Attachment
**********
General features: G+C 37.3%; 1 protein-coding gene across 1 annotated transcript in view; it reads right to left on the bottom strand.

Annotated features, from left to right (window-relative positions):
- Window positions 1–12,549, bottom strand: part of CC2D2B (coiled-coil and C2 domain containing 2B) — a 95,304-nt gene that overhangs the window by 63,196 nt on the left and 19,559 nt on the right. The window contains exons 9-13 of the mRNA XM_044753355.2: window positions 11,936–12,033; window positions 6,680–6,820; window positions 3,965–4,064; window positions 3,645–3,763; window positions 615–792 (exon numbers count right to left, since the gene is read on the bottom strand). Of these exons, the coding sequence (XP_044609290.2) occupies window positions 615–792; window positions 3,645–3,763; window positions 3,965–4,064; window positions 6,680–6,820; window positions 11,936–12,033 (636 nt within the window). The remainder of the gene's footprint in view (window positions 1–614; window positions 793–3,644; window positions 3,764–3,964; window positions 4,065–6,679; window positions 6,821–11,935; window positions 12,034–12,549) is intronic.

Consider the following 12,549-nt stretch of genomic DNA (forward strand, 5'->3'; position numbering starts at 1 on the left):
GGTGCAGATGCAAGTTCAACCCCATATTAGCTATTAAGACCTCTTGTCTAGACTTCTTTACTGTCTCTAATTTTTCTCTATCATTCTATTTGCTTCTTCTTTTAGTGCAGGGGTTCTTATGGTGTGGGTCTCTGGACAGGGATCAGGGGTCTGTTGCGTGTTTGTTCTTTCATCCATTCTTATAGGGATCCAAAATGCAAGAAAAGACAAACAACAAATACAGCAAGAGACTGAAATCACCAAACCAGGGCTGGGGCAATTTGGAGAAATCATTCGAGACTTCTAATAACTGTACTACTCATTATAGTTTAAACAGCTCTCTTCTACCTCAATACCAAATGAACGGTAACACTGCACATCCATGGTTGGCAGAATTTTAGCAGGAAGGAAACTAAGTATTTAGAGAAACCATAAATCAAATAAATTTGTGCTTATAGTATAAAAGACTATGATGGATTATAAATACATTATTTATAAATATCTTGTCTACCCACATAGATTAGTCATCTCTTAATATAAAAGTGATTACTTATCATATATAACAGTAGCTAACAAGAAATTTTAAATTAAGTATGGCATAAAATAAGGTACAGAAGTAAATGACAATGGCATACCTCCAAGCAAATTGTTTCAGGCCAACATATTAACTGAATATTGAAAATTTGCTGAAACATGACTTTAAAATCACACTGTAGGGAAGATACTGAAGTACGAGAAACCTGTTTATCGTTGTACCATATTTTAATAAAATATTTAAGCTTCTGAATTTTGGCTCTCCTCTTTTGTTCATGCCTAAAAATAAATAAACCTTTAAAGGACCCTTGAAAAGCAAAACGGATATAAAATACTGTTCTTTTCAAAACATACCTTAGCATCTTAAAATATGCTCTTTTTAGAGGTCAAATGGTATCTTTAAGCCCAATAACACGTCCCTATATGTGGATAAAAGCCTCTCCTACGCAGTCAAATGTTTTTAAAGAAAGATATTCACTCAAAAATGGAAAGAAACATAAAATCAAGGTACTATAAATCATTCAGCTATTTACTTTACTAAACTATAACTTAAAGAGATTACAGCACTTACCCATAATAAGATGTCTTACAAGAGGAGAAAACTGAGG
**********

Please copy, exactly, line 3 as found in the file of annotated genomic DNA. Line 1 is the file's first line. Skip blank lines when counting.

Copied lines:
- Window positions 1–12,549, bottom strand: part of CC2D2B (coiled-coil and C2 domain containing 2B) — a 95,304-nt gene that overhangs the window by 63,196 nt on the left and 19,559 nt on the right. The window contains exons 9-13 of the mRNA XM_044753355.2: window positions 11,936–12,033; window positions 6,680–6,820; window positions 3,965–4,064; window positions 3,645–3,763; window positions 615–792 (exon numbers count right to left, since the gene is read on the bottom strand). Of these exons, the coding sequence (XP_044609290.2) occupies window positions 615–792; window positions 3,645–3,763; window positions 3,965–4,064; window positions 6,680–6,820; window positions 11,936–12,033 (636 nt within the window). The remainder of the gene's footprint in view (window positions 1–614; window positions 793–3,644; window positions 3,764–3,964; window positions 4,065–6,679; window positions 6,821–11,935; window positions 12,034–12,549) is intronic.